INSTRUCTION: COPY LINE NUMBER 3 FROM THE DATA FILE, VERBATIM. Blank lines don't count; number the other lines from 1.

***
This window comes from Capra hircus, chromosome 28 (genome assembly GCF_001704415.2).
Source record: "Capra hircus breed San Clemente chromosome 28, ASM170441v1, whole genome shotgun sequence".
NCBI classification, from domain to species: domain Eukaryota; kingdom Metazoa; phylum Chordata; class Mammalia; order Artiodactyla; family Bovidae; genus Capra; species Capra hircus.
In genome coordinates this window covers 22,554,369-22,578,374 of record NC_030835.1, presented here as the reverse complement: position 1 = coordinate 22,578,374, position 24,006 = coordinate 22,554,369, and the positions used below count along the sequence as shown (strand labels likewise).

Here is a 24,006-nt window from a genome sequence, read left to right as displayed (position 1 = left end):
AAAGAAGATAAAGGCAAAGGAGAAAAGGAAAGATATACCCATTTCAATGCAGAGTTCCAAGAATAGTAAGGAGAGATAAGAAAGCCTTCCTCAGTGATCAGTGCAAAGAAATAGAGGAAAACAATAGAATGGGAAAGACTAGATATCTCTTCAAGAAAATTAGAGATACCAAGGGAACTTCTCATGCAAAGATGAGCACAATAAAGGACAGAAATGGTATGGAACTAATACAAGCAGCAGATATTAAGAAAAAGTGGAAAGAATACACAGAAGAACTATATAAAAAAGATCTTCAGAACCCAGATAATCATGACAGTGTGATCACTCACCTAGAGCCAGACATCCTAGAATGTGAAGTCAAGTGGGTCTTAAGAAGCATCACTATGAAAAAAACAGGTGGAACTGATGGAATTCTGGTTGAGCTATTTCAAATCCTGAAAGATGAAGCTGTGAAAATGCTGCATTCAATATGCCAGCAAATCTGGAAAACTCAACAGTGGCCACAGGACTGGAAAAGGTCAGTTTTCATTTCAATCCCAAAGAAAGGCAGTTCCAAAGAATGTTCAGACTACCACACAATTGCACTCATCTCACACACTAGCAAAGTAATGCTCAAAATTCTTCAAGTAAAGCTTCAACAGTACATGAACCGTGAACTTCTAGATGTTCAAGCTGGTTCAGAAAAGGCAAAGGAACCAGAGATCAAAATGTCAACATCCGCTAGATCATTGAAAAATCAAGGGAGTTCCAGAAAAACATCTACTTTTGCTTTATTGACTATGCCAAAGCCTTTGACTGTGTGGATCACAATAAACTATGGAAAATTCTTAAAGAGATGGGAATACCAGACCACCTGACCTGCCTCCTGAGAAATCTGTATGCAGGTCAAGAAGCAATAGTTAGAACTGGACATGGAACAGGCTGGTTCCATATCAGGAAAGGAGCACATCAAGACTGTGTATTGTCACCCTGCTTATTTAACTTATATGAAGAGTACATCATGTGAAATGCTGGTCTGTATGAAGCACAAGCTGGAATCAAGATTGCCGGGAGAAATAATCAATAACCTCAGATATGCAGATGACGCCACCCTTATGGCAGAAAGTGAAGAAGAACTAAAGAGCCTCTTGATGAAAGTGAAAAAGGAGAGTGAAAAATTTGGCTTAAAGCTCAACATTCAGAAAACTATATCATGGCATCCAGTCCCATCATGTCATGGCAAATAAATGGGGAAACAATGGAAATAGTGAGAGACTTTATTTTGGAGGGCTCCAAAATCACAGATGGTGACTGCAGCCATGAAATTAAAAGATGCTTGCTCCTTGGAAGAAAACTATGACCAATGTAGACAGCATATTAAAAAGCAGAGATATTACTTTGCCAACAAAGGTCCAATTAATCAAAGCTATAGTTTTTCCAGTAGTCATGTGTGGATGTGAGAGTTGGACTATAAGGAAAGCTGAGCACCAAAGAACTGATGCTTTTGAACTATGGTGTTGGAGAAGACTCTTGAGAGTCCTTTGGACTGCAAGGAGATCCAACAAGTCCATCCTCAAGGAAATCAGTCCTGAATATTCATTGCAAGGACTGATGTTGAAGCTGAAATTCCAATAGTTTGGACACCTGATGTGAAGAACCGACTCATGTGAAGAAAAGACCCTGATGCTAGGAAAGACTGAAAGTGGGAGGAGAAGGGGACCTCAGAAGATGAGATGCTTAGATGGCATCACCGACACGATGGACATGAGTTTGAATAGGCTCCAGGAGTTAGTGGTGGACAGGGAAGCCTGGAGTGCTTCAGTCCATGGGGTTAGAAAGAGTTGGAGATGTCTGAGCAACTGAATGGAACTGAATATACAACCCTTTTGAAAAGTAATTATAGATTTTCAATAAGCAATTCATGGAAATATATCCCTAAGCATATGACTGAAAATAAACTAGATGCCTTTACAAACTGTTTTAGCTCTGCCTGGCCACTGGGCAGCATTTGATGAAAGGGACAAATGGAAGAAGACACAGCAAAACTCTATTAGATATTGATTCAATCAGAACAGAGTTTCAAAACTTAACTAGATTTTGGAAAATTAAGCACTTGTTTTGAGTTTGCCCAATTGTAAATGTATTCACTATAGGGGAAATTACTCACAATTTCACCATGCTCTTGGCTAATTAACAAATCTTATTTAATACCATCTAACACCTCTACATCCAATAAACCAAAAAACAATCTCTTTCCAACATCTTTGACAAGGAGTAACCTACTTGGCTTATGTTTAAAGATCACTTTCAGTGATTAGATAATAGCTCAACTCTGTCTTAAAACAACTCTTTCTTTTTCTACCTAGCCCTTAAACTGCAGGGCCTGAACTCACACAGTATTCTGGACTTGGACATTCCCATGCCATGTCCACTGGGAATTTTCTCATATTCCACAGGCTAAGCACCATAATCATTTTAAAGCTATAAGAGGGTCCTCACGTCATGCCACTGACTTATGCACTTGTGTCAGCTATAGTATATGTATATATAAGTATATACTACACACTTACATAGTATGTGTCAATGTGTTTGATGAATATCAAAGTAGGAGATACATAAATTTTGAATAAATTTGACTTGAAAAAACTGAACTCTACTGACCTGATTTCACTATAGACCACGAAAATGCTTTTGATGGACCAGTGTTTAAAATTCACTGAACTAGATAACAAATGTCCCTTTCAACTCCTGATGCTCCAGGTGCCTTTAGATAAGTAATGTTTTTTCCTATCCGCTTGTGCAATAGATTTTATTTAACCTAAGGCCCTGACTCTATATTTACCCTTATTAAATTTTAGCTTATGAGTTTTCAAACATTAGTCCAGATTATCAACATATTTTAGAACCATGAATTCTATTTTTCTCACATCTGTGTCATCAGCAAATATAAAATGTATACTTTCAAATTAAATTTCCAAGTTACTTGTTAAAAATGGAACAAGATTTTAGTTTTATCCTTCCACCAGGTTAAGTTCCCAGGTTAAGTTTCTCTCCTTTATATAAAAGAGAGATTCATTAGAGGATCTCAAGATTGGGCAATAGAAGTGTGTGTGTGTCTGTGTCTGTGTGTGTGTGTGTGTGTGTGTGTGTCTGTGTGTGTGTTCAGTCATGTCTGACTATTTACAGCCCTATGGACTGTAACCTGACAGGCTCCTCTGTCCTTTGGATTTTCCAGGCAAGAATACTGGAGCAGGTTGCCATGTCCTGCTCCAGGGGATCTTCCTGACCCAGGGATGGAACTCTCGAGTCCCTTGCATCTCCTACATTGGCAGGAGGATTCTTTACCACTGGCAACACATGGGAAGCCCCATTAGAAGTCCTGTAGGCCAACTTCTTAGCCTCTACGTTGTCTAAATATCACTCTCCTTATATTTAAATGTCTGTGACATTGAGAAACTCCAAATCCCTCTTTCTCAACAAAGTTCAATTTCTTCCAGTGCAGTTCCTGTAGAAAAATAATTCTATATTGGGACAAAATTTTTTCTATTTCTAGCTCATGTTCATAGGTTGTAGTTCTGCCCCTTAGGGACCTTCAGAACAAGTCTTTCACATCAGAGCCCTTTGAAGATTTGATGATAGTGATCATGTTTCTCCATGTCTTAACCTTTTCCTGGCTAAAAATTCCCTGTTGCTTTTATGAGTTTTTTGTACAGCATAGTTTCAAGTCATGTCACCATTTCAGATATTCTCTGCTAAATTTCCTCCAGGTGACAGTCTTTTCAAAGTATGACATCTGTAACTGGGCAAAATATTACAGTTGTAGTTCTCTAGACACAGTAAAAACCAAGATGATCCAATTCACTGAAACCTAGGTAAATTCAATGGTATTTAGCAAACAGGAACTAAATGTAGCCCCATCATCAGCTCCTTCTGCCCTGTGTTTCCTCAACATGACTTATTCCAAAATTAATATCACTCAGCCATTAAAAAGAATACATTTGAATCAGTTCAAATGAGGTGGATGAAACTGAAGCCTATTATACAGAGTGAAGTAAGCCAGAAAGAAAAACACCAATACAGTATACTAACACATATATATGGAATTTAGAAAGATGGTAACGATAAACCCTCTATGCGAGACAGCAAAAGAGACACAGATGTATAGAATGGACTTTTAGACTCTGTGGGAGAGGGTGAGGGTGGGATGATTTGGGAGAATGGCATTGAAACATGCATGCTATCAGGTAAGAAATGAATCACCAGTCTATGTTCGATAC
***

NCBI classification, from domain to species: domain Eukaryota; kingdom Metazoa; phylum Chordata; class Mammalia; order Artiodactyla; family Bovidae; genus Capra; species Capra hircus.